The Inner Bond
A therapeutic thriller featuring the usual suspects.
Nov 26, 2012, Vol. 18, No. 11 • By JOHN PODHORETZ
It’s no wonder Danny Boyle’s spectacular opening show at the London Olympics featured a scene in which Daniel Craig’s James Bond jumped from an airplane along with Queen Elizabeth. For just as those ceremonies finally and for all time sealed Great Britain’s journey from the nation of the stiff upper lip to one that dances in merry lockstep with the rationed beat of its National Health Service, this brand-new Bond movie takes one of the few genuine British cultural icons of the postwar period and turns him into a poor little orphan boy with substance-abuse problems, resistance to authority, and mommy issues.
Skyfall is intermittently a terrific Bond film featuring several key elements from the series’s 50-year history: It has gorgeously crazy chase sequences, a criminal’s island lair, a sexy model who can’t act slinking around a casino, and a querulous relationship between the field agent who won’t play by the rules and the starchy intelligence service that knows it needs him but is annoyed nonetheless. The brooding and authoritative Daniel Craig again proves himself the most compelling Bond since Sean Connery and, in some respects, even Connery’s superior. But because it was directed by an Oscar winner (Sam Mendes of the dreadful American Beauty) and co-written by a Tony Award winner (John Logan of Red), Skyfall cannot simply be wild, outrageous fun as Bond movies are at their best. Instead, it must Tell Us Something about what makes a man like Bond tick.
What makes James Bond tick? Who cares? A psychological backstory was entirely unnecessary when Ian Fleming invented Bond in the 1950s and Sean Connery played him in the ’60s. It was simply assumed that Bond was a man who had been toughened and hardened by unimaginably difficult wartime experiences and by years of fighting the Soviets in a new kind of war with few rules.
I remember being awestruck as a teenager by Fleming’s description of Bond evading torture by holding his breath long enough to make himself pass out. Though I have no idea whether such a thing is even humanly possible, Fleming had come up with an unforgettable way of conveying the kind of supernatural self-discipline that would have to accompany the “license to kill” Bond was granted—with only six others preceding him, as the “007” indicated.
That self-discipline is exactly what made it acceptable, even thrilling, for Bond to indulge himself with women and booze and gambling. In the first place, he was never doing it out of mere sybaritic fancy; there was almost always a mission involved (except at the very end, after he’d saved the world and gotten himself a few days of R&R). In the second, he certainly deserved to indulge himself as others surely did not, given how frequently he was called upon to save the world.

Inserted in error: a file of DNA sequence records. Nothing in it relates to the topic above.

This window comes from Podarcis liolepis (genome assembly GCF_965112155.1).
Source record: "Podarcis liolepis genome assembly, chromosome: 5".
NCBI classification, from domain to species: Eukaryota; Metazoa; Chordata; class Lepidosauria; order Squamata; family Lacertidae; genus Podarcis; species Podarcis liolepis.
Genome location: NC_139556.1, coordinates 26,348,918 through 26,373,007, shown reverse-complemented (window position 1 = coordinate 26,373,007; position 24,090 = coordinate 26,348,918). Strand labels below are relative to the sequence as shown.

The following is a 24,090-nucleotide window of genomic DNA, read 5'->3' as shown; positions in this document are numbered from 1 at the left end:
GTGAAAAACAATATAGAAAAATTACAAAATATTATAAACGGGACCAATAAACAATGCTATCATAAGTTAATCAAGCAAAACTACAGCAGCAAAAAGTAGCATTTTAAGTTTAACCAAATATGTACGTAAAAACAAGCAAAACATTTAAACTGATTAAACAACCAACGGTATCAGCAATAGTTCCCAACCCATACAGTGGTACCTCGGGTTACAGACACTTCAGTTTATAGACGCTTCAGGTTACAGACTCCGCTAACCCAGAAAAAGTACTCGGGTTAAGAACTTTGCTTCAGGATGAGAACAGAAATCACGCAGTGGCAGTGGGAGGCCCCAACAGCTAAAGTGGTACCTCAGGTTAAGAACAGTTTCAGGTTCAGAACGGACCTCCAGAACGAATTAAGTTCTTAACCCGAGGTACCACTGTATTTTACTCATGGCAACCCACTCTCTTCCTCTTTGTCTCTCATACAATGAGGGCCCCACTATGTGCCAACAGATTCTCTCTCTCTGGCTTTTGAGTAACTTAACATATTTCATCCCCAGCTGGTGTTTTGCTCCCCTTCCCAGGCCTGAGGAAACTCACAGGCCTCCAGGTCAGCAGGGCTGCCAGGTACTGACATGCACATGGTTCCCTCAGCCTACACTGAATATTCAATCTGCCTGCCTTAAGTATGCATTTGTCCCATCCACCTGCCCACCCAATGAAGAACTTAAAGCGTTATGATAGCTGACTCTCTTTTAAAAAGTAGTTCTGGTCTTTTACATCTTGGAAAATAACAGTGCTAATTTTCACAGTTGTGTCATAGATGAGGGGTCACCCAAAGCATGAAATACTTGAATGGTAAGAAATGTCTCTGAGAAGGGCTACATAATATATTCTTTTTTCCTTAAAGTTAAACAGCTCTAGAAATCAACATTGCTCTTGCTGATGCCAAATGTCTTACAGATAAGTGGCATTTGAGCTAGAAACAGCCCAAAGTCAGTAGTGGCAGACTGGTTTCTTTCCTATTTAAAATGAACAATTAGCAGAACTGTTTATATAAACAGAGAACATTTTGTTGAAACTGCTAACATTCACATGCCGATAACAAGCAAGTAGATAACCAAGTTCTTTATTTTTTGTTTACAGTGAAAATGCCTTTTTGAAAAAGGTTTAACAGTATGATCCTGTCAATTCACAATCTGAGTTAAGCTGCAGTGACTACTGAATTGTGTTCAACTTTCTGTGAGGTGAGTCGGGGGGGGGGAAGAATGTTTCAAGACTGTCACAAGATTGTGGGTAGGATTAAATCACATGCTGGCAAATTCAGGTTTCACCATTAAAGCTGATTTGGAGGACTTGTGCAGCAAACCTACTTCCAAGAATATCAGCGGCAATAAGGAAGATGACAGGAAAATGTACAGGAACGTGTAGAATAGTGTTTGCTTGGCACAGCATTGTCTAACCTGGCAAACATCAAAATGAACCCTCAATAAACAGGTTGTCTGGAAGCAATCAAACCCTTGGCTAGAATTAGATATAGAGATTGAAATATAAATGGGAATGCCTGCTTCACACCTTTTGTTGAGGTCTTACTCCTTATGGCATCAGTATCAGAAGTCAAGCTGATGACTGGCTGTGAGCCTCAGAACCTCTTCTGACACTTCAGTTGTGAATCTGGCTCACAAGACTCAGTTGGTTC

Daniel Craig’s Bond may share the same name as Sean Connery’s, but he is of course far too young to have served in World War II; his only wartime experience would have been the Falklands, and that doesn’t have the same oomph. (If the series lasts another 20 years, maybe Daniel Radcliffe or some other very young British actor could play Bond as a veteran of Basra or Helmand.) Instead, it turns out that he was made for the life of a secret agent because his parents died when he was young. Therefore, he came to see MI6 as a family substitute, and its leader, M, as his mother.
This would have been impossible for Connery or George Lazenby or Roger Moore or Timothy Dalton, of course, as the part of M was played by a man in their pictures. But the Pierce Brosnan and Daniel Craig movies have featured the great Judi Dench playing M, so there you go: a perfect opportunity for a bit of nonsense that would have seemed risible even back when people still believed in reductive Freudianism.
I hate to say it, but this half-accomplished, half-pretentious movie even concludes (cease reading if you don’t want spoilers about the setting) with Bond essentially returning to the womb—a hidden tunnel, or “priest hole,” at his ancestral Scotland home to which he would retreat for safety as a boy and in which he saves himself by reentering as a man.
The film’s climax isn’t set in a hollowed--out volcano, as in You Only Live Twice, or a hollowed-out mountain, as in Diamonds Are Forever, or a space station, as in Moonraker—fashionable facilities featuring thousands of people in kooky costumes shuffling about while a disembodied voice counts down the seconds until the world is to blow up. It takes place in the middle of the night, in the dark, in the tiny stone chapel where Bond was baptized. And there are only three people present. And Bond cries.
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